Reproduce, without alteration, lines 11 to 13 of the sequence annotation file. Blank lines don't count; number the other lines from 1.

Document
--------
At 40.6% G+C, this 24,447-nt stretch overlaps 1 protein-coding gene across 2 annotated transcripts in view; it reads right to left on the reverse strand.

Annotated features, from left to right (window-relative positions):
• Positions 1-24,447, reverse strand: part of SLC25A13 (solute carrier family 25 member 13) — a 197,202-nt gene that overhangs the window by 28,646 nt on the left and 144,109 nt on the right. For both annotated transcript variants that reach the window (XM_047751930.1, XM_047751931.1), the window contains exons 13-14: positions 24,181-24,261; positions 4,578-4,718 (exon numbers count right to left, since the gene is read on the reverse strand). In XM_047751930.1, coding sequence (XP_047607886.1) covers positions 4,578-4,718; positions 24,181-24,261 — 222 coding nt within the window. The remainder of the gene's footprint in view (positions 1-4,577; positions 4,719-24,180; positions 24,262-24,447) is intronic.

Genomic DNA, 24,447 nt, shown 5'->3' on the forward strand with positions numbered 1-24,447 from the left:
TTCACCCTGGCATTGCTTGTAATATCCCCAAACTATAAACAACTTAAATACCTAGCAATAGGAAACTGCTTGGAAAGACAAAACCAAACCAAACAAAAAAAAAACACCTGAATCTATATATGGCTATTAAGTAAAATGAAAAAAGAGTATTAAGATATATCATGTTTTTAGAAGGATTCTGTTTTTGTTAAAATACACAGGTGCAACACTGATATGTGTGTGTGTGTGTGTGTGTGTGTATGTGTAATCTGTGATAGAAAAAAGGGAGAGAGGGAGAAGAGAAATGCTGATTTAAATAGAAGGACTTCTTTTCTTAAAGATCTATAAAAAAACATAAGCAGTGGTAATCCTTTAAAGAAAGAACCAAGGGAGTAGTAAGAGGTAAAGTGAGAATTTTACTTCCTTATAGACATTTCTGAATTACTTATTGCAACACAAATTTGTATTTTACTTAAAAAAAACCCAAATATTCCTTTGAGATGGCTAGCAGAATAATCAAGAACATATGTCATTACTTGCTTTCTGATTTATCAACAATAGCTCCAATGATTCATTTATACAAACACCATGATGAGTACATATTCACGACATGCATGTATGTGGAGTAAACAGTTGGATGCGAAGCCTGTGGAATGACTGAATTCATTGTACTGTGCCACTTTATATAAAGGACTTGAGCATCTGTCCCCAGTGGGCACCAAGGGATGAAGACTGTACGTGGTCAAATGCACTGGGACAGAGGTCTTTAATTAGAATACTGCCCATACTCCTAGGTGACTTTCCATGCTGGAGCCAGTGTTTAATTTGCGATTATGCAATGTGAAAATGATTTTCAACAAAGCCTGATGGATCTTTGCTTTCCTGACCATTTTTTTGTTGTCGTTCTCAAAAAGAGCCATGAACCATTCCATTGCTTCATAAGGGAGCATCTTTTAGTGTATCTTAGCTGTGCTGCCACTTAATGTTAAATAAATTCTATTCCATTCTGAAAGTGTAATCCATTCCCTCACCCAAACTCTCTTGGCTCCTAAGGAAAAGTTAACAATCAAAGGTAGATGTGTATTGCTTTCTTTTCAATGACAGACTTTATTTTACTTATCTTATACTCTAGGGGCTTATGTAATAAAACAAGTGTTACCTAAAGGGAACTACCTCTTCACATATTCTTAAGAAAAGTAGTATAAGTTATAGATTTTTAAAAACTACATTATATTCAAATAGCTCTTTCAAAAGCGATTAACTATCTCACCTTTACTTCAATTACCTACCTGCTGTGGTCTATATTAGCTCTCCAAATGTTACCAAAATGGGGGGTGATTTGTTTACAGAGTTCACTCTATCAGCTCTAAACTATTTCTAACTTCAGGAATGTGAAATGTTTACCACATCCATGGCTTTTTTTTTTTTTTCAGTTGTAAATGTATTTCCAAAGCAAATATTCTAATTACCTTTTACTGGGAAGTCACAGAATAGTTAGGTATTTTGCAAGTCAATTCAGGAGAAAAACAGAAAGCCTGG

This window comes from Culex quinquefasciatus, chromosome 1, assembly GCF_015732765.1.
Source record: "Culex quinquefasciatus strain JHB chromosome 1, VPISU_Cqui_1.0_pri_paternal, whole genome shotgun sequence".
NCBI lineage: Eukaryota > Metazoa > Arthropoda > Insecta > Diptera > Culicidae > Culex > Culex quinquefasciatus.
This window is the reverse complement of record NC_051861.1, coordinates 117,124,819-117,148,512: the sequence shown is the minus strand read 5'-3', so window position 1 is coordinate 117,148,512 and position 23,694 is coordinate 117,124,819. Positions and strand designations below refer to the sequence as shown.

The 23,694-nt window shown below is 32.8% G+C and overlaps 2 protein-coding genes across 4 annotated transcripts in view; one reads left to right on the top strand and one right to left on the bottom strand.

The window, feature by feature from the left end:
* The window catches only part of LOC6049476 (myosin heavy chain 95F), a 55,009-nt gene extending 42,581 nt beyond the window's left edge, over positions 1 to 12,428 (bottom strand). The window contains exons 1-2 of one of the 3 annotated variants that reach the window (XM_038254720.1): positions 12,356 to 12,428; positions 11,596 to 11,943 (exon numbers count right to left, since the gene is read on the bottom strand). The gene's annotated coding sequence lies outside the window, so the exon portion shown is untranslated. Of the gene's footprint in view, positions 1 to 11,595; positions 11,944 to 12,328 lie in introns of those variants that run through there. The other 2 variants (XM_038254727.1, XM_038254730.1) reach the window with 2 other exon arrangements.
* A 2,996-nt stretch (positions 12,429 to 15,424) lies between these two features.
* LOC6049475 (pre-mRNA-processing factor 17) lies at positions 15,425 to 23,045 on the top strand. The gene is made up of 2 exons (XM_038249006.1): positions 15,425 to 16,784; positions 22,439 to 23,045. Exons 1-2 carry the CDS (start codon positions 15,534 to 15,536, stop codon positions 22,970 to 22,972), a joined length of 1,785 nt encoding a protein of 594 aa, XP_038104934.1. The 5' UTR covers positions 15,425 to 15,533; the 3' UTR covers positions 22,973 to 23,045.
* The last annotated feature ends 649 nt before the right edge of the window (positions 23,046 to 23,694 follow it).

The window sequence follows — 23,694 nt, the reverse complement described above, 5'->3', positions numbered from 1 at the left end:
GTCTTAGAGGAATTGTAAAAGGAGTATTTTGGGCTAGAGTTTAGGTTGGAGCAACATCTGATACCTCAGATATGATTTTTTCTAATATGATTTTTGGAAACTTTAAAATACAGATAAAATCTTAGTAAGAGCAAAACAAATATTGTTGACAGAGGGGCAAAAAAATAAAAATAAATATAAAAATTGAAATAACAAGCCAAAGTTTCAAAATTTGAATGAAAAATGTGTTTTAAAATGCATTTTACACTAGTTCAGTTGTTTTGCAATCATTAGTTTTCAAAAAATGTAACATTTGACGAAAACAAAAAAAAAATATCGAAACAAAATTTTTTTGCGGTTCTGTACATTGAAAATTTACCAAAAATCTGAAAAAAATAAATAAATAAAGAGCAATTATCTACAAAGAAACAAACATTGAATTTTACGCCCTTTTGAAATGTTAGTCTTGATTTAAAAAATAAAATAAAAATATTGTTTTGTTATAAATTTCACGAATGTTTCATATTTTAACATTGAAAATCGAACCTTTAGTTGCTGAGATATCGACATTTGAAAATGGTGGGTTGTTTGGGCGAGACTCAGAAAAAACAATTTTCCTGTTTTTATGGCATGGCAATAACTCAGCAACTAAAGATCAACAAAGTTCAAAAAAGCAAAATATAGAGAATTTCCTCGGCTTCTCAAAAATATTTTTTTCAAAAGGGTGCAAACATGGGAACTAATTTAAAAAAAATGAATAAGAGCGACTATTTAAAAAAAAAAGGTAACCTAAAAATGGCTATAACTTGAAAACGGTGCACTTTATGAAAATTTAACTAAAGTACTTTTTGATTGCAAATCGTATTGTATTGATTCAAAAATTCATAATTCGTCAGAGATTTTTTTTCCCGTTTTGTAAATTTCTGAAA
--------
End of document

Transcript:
The window, feature by feature from the left end:
* The window catches only part of LOC6049476 (myosin heavy chain 95F), a 55,009-nt gene extending 42,581 nt beyond the window's left edge, over positions 1 to 12,428 (bottom strand). The window contains exons 1-2 of one of the 3 annotated variants that reach the window (XM_038254720.1): positions 12,356 to 12,428; positions 11,596 to 11,943 (exon numbers count right to left, since the gene is read on the bottom strand). The gene's annotated coding sequence lies outside the window, so the exon portion shown is untranslated. Of the gene's footprint in view, positions 1 to 11,595; positions 11,944 to 12,328 lie in introns of those variants that run through there. The other 2 variants (XM_038254727.1, XM_038254730.1) reach the window with 2 other exon arrangements.
* A 2,996-nt stretch (positions 12,429 to 15,424) lies between these two features.